Vangi Sculpture Garden Museum

A charming museum and garden out in the hills of Izu

By Peter Sidell    - 3 min read

Up in the hills north of central Mishima, there's an attractive little cluster of museums, restaurants and shops, collectively known as the Clematis Garden. The garden itself shares space with the Vangi Sculpture Garden Museum, named for Giuliano Vangi, an award-winning Italian sculptor whose work is displayed all across Italy. His work is very interesting and easy on the eye, and the garden is a beautiful space in and of itself, so you don't have to be a sculpture buff to enjoy a visit here.

At the approach to the ticket booth I looked up to see a wolf at the top of a high pole, scanning the terrain for prey (or customers). The next thing I saw was a huge mosaic of a man and woman on a long, warm beach, a relaxing image that sets the tone for the garden and museum beyond.

After I went round the mosaic, I found myself at the top of a slope looking down on a peaceful vista; a path wound past some sculptures down the slope, leading towards a spacious plaza, framed by trees on each side and hills in the background. I followed the path down and round, admiring the artworks as I went: a hefty abstract piece, a man walking dumb-faced through a forest of metal poles, flowers underfoot.

The plaza at the end gave me a neat view down over the garden, and was home to a handful more sculptures, some of them enjoyably playful. At the end there's a man scrambling clumsily over a wall, like a cartoon character desperately fleeing a ravening dog; by the museum building there's a man pressing himself up against the glass, looking out at us as we look in at him.

I went into the building from the plaza, then down the steps past a sculpted woman in a long coat, and onwards to the main exhibition rooms. Two were given over to a special exhibition by a Japanese artist called Kishio Suga, who had filled the spaces with roughly cut timber and ropes stretched from a metal framework, creating interesting geometrical patterns that changed as I walked in and around them. The other rooms contained more of Vangi's sculptures, given soft light and plenty of space to create a restful atmosphere: a man in a vivid violet robe, a face peering out from a tube, two disembodied heads locked in a kiss.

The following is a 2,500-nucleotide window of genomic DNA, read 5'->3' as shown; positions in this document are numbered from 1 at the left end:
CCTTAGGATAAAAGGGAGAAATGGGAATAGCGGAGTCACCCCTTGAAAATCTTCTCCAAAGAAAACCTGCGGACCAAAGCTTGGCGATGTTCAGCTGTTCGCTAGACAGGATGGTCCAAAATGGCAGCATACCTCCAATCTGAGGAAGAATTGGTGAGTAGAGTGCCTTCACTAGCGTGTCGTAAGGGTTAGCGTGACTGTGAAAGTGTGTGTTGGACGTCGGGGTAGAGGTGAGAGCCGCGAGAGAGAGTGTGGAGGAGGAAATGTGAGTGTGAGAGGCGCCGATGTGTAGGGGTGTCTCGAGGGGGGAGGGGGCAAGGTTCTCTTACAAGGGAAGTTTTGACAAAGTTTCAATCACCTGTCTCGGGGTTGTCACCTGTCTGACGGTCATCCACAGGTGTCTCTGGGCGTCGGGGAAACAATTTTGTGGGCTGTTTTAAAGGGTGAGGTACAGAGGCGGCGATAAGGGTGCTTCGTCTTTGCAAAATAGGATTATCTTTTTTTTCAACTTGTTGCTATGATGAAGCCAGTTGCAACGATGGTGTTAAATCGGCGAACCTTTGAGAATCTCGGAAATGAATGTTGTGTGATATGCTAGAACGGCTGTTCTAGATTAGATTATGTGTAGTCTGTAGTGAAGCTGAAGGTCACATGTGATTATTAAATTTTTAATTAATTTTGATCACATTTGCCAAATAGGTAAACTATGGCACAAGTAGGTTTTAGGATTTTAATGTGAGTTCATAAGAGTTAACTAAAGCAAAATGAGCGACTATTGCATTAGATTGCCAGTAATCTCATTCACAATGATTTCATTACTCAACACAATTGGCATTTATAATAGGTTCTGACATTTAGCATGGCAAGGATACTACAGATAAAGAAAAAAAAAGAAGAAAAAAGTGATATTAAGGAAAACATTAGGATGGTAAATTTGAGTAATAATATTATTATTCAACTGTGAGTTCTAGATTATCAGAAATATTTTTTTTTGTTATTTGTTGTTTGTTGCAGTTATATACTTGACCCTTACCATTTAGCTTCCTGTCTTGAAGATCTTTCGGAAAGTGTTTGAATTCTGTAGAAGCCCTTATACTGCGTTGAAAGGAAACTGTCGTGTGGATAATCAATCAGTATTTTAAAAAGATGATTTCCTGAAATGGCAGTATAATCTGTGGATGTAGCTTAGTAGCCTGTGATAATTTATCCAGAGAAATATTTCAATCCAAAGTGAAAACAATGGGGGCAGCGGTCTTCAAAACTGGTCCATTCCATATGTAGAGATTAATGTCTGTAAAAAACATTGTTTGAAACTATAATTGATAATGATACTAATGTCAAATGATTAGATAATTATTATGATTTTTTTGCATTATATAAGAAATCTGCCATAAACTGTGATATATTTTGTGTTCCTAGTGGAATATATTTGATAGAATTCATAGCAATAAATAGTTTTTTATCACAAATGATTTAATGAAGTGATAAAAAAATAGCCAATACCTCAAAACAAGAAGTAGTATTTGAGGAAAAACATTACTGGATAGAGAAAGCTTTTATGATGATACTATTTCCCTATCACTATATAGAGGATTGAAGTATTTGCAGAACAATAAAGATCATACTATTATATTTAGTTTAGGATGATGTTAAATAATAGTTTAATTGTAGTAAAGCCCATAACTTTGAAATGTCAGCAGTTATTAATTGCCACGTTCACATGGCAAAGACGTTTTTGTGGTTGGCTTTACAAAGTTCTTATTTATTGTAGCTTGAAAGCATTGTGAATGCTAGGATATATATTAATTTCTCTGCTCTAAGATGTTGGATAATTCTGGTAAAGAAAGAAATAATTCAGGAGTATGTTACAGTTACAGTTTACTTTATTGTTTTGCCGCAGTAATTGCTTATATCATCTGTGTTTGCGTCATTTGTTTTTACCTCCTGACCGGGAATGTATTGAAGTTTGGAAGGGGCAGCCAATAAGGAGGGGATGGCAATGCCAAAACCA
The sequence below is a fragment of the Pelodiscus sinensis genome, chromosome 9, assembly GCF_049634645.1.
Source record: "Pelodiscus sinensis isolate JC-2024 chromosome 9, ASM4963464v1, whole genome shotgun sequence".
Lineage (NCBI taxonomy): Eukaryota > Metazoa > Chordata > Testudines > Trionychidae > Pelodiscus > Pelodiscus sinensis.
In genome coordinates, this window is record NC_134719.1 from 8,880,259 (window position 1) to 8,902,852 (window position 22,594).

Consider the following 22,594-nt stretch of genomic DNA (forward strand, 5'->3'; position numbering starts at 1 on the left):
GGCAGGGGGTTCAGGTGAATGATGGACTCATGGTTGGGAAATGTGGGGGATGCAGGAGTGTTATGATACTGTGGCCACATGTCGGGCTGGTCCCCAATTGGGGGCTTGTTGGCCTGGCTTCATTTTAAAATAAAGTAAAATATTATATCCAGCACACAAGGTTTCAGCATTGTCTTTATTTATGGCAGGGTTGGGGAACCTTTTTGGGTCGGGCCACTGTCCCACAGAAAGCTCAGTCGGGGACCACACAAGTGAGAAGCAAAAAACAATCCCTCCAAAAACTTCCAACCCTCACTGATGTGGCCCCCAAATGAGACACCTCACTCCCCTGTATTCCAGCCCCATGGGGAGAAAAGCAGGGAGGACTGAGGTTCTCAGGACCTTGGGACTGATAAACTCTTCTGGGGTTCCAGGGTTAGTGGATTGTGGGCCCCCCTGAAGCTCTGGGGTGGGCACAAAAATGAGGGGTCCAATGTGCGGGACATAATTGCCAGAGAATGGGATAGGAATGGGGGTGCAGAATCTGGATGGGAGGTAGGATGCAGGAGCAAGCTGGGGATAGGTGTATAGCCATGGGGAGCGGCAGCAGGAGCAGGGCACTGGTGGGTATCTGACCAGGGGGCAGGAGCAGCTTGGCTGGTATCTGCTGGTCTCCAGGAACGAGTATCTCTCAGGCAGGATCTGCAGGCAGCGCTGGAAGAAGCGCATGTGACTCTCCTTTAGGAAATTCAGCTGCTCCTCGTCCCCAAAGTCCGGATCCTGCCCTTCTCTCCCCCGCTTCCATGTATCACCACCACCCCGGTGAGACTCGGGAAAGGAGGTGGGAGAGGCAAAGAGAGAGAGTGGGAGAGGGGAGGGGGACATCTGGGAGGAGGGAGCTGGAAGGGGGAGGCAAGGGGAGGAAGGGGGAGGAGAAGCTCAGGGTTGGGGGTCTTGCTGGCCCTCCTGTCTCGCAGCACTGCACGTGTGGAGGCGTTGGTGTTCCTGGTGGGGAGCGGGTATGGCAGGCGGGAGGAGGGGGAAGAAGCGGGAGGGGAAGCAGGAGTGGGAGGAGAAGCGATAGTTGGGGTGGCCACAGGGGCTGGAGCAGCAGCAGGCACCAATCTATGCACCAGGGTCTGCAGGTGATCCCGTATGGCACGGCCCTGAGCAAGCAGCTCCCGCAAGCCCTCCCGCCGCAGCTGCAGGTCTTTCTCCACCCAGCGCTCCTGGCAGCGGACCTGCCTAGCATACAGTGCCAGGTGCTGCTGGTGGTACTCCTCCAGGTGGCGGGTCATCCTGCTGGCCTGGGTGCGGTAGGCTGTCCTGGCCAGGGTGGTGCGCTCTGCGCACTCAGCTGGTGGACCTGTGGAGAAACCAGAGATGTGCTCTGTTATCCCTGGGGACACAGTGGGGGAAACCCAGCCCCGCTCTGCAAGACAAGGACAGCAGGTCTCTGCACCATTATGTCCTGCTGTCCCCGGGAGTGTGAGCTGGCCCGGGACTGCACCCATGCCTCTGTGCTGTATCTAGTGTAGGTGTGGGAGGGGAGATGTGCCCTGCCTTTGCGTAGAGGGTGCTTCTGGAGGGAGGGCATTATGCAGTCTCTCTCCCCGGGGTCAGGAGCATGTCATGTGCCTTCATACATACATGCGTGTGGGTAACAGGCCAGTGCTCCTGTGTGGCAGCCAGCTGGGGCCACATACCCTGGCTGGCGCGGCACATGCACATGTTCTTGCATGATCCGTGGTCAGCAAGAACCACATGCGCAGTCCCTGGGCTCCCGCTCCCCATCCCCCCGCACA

I went out then into the main garden, pleasantly landscaped with gentle slopes and plenty of greenery. There were more sculptures dotted around here, among them a man looking out from on top of the museum building, as well as an attractive reflecting pond, and a flower grove with a cafe that I assume will be open in summer. It's an enjoyable place to stroll around slowly, and there are chairs and benches that will be nice to sit and relax on while taking in the scenery, when I go back on a less windy day.

While you're there, there are the other three museums to enjoy, as well as a restaurant and cafe, and shops selling gifts, flowers and books. There's plenty of parking or, if you don't have your own transportation, a free shuttle bus runs regularly throughout the day from stand 3 at the north exit of Mishima station. However you choose to come here, it definitely merits a visit.

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Peter Sidell

Peter Sidell @peter.sidell

I came to Japan from Manchester, England in 2003, and have travelled a lot since then, around Japan and in Asia. When I'm not working, I write satire and perform stand-up comedy in and around Tokyo. Check YouTube for a taste.

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